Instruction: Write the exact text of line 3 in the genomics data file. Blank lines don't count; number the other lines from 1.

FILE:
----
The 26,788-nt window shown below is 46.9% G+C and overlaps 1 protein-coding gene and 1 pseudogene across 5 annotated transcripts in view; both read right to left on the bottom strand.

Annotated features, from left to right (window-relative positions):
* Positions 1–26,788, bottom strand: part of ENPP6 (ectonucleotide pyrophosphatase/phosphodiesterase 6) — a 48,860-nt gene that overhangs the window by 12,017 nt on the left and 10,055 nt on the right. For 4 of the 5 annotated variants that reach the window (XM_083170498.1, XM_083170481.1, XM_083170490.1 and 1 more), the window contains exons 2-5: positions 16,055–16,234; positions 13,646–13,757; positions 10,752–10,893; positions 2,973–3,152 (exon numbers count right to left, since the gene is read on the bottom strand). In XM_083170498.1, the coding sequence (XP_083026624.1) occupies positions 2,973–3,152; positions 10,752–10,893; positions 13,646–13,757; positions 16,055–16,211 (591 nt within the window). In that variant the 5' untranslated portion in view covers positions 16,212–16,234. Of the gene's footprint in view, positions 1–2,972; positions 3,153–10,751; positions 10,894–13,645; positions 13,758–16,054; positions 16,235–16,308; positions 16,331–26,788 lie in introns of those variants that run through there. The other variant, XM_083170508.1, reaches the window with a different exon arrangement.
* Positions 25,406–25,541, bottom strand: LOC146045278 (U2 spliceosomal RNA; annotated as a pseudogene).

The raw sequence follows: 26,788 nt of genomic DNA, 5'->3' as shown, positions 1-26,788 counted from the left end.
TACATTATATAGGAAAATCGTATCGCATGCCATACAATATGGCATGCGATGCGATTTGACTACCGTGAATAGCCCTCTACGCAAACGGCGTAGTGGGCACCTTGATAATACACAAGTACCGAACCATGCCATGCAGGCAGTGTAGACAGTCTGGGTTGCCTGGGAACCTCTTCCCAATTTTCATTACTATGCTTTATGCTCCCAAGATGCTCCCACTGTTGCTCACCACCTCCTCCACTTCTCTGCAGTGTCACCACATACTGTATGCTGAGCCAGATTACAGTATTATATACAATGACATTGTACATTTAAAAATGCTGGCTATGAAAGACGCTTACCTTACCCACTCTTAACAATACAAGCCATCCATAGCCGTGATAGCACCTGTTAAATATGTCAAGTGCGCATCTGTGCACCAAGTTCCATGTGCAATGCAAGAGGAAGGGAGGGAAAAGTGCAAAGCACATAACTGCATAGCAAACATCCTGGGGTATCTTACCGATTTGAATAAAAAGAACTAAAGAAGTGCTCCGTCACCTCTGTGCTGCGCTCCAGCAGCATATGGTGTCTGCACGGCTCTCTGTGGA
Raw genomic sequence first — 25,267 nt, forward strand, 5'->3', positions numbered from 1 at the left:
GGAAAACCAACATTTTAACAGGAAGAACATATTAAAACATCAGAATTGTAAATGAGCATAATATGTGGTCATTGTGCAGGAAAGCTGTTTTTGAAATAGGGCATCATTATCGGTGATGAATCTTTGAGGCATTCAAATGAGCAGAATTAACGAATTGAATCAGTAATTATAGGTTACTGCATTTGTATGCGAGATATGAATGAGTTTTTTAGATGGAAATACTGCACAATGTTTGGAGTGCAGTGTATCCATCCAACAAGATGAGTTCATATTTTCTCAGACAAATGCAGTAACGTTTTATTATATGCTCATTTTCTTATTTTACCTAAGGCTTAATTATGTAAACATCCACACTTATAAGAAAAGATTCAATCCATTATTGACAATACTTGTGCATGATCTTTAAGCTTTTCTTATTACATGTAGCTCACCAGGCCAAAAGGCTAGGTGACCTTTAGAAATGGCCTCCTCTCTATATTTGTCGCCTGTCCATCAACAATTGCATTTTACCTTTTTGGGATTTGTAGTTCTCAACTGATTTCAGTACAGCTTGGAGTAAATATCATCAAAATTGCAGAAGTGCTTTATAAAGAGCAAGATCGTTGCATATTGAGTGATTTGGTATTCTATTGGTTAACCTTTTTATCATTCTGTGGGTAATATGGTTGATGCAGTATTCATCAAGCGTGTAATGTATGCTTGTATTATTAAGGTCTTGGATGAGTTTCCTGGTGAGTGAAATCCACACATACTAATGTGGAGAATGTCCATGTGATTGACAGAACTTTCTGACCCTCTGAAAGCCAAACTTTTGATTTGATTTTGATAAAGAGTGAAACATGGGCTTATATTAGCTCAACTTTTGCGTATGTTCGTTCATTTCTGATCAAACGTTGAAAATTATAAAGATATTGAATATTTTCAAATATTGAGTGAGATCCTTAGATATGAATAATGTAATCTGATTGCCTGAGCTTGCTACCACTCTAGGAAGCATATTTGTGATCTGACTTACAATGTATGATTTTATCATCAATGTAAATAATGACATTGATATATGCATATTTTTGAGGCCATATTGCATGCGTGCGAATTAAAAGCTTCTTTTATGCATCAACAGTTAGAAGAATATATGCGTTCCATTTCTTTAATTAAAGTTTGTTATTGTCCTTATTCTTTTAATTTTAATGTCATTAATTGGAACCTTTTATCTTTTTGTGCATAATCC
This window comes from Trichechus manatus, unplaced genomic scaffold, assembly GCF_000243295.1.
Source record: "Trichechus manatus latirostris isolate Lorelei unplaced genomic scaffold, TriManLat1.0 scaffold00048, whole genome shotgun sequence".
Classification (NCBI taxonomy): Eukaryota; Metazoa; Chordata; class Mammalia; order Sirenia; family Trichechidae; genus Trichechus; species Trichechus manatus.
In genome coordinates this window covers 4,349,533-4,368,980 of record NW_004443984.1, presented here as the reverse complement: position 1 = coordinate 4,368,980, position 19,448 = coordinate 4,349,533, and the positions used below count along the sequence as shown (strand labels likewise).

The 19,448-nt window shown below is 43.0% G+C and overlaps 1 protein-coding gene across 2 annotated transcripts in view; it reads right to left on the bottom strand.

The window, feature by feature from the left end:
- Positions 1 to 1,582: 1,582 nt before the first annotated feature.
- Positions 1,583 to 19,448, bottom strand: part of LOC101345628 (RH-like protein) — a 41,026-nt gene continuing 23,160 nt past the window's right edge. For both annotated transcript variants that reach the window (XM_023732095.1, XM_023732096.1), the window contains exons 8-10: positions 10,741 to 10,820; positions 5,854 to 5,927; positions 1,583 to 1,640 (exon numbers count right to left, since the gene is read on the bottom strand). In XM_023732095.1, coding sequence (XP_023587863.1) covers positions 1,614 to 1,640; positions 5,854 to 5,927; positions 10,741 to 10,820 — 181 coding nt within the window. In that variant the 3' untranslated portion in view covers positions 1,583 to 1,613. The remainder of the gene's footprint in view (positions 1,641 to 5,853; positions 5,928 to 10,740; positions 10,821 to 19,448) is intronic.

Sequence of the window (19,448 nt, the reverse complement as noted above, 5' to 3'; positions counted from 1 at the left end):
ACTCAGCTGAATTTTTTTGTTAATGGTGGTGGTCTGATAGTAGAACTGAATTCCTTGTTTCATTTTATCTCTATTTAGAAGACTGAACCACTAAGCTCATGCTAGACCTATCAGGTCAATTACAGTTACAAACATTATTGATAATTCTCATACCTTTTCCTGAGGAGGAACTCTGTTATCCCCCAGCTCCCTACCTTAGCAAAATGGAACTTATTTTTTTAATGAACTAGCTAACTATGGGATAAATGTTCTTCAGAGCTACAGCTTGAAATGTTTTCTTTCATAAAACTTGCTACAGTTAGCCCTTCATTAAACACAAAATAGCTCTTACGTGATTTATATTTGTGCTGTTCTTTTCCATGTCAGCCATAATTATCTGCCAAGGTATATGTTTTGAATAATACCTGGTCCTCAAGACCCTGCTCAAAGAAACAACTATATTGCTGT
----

* Positions 1–26,788, bottom strand: part of ENPP6 (ectonucleotide pyrophosphatase/phosphodiesterase 6) — a 48,860-nt gene that overhangs the window by 12,017 nt on the left and 10,055 nt on the right. For 4 of the 5 annotated variants that reach the window (XM_083170498.1, XM_083170481.1, XM_083170490.1 and 1 more), the window contains exons 2-5: positions 16,055–16,234; positions 13,646–13,757; positions 10,752–10,893; positions 2,973–3,152 (exon numbers count right to left, since the gene is read on the bottom strand). In XM_083170498.1, the coding sequence (XP_083026624.1) occupies positions 2,973–3,152; positions 10,752–10,893; positions 13,646–13,757; positions 16,055–16,211 (591 nt within the window). In that variant the 5' untranslated portion in view covers positions 16,212–16,234. Of the gene's footprint in view, positions 1–2,972; positions 3,153–10,751; positions 10,894–13,645; positions 13,758–16,054; positions 16,235–16,308; positions 16,331–26,788 lie in introns of those variants that run through there. The other variant, XM_083170508.1, reaches the window with a different exon arrangement.